• Positive prospects get strip-lines that are just a light tug: “Thanks for reaching out to us. I have to say, your friend Bronwyn gets almost all the credit for having a great experience with us. She was very good about explaining the application problem, and that really helped her have a happy outcome with us. Since I don’t know your application, I’m not sure if I can help you at this point. Could you be nice enough to tell me about it?”

In all three examples, you’ll find three components. Look at each of them, and you’ll see how strip-line responses are structured.

1. The first component is a build-up (a compliment or validation of the prospect’s point of view). In the above, an example of that was, “It sounds like you’re very happy.”

2. The second component is a takeaway (a conclusion that goes in the opposite direction to what the prospect expects). In the above, an example was, “… and I should leave.”

3. The third component is a question (a continuation of the discussion). In the above, an example was, “Before I go, what do you like about who you’re doing business with now?”

Looking at the example above for positive prospects, notice the buildup portion of the response validates how well things went “with Bronwyn” and gives most of the credit to her: “Thanks for reaching out to us. I have to say, your friend Bronwyn gets almost all the credit for having a great experience with us. She was very good about explaining the application problem, and that really helped her have a happy outcome with us.”

The takeaway portion includes words to the effect that you’re not yet convinced you can help the prospect. “Since I don’t know your application, I’m not sure if I can help you as well at this point.”

The third part, the question, is pretty obvious; you ask a question to start to understand the application, the problem, and ultimately the prospect’s pain: “Could you be nice enough to tell me about it?”

When you strip-line a prospect using all three components of the technique, you are likeliest to uncover the most meaningful information. You now know what a good fit looks like. What does a bad fit look like? Let’s say a prospect calls your office and says, “I’ve heard really good things about your company. A friend of mine, Bronwyn, told me all about you, and I’m very interested in doing business with you.” Obviously, that’s a positive prospect. It wouldn’t be appropriate for you to do a hard strip-line since the prospect is almost ready to buy. Saying to the prospect, “You must have used some other vendors in our space. Why wouldn’t you want to use them now?” will not only confuse the prospect, but would probably ruin the sale. So that’s a bad fit. Instead, you’d want to use the approach I shared with you above, the one that begins “Thanks for reaching out.”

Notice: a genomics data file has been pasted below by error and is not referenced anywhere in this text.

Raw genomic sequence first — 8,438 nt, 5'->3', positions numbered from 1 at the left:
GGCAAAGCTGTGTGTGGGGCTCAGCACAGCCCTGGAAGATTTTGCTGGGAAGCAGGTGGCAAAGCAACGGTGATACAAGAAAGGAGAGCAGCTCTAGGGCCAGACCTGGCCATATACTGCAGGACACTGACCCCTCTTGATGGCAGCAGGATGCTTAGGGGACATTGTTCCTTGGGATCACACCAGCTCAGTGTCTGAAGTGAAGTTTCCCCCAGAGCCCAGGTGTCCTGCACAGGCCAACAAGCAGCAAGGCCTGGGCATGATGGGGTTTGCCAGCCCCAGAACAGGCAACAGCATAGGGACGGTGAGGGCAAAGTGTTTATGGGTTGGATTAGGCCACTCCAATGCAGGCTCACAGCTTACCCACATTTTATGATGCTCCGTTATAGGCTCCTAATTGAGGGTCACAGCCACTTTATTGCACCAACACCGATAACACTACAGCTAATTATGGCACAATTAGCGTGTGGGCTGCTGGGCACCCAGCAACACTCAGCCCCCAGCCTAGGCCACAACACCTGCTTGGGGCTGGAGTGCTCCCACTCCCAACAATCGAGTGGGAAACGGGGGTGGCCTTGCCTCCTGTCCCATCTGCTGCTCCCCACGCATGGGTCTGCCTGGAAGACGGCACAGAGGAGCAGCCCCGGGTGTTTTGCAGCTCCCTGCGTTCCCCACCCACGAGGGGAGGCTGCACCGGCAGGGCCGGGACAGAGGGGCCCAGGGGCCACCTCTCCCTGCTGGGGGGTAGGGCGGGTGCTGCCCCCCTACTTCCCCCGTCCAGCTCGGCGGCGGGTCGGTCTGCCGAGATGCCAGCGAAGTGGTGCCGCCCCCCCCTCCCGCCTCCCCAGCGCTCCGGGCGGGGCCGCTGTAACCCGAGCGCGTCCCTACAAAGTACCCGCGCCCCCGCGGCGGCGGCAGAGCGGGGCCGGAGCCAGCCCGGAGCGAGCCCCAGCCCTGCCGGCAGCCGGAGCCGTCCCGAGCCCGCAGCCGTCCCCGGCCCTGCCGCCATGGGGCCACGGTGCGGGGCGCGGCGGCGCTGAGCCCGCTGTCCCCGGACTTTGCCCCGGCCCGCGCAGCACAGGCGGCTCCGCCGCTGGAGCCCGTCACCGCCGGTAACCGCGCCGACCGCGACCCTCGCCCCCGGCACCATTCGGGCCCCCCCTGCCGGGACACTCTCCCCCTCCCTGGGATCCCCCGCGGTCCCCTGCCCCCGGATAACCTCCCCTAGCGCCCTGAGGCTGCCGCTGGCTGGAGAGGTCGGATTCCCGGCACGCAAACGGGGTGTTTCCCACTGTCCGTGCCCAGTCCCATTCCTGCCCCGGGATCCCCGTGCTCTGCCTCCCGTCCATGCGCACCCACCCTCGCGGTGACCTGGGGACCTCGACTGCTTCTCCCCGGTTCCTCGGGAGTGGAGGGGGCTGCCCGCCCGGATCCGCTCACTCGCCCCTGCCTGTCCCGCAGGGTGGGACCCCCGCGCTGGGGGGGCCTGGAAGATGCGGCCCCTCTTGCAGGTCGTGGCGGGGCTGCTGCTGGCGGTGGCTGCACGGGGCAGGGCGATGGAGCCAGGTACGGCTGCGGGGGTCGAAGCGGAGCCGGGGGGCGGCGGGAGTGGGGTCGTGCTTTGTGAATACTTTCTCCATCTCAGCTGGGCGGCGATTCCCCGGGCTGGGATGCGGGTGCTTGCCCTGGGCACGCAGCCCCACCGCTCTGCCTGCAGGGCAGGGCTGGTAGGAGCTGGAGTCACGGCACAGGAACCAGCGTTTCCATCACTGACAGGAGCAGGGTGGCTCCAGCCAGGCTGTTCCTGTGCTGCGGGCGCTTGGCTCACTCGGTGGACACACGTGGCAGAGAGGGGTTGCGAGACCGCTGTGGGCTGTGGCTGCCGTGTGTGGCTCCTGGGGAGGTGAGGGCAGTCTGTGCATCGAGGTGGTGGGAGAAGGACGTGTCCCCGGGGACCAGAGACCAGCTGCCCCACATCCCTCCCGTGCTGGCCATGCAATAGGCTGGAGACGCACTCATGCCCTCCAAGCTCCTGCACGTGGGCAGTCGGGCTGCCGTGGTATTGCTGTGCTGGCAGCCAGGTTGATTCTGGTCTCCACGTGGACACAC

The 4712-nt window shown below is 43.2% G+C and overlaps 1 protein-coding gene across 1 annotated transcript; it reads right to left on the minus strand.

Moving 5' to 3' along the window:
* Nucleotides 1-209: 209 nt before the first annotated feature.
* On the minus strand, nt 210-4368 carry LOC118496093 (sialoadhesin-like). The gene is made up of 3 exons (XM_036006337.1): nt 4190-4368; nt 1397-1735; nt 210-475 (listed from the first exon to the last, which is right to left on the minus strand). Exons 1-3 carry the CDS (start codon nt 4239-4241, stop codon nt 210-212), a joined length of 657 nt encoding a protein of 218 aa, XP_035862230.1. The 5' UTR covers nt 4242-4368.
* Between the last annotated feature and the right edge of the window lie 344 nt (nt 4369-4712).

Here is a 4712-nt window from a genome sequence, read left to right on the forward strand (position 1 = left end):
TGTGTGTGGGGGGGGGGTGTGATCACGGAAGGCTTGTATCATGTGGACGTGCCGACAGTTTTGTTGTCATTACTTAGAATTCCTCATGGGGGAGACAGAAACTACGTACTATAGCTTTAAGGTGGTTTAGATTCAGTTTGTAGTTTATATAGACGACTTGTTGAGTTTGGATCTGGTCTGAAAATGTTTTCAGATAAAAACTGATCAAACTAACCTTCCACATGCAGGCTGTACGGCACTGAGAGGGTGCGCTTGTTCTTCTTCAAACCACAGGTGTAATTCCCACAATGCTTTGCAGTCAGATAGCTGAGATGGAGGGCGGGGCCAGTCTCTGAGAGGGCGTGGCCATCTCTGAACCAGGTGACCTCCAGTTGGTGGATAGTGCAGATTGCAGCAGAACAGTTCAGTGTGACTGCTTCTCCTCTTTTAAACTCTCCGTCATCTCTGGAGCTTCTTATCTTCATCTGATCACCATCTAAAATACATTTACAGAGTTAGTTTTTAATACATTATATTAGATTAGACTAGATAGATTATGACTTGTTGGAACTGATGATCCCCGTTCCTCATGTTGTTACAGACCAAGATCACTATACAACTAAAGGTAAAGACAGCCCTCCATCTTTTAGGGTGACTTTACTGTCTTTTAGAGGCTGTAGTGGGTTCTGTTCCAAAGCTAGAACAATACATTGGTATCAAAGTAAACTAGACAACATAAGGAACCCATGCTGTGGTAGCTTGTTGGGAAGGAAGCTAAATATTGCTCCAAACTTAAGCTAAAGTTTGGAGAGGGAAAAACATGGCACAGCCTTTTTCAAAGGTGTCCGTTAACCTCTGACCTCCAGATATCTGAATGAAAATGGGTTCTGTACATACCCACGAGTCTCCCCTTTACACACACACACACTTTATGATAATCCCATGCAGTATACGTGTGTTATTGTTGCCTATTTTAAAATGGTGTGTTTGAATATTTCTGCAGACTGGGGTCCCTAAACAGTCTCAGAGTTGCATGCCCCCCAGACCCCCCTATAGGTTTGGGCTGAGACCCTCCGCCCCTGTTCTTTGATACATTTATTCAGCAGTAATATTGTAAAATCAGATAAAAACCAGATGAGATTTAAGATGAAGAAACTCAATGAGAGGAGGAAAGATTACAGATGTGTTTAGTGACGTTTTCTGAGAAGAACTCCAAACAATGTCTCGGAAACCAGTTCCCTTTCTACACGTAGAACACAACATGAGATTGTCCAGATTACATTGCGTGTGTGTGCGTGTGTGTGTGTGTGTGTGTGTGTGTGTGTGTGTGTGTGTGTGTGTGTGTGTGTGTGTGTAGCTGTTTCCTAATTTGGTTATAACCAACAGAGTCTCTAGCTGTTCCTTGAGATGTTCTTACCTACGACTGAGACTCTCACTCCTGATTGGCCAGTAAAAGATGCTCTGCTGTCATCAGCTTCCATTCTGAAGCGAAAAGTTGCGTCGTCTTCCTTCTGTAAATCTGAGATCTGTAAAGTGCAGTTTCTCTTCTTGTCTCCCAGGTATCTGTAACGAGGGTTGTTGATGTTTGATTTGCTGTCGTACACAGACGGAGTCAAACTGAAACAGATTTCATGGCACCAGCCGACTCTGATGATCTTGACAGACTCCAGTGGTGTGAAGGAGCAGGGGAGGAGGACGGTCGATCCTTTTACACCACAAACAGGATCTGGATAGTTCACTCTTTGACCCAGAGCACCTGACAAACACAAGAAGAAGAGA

Sometimes the prospect says something that more or less does the buildup for you. In that case, you don’t need to do it, but you still need to do the takeaway and pose the question. For example if the prospect says, “I heard really good things about your company,” you could strip-line by saying, “That’s nice to hear, but we’re not for everyone. Would you like to tell me why you thought it might have been a good idea to call, and hopefully we find out that we’re a good fit”?

In summary: Strip-line very hard with neutral pros-pects, even sounding like you are getting ready to leave the sales call or implying that you think the sales call is over; strip- line hard with negative prospects; strip-line lightly with positive prospects.

Strip-lining is a great way to uncover pain because it’s extremely disarming and helps build trust. When you do it right, it doesn’t sound like you’re selling. Prospects feel like you truly embrace and care about their goals and pain. (As, of course, you do!) If you don’t uncover pain with strip-lining, then perhaps that particular prospect doesn’t have enough pain to do business with you. Strip-lining combined with other pain-finding Sandler approaches will put you in a different league from all those other salespeople who traditionally start with the hard sell, list off features and benefits, and offer prospects free quotes.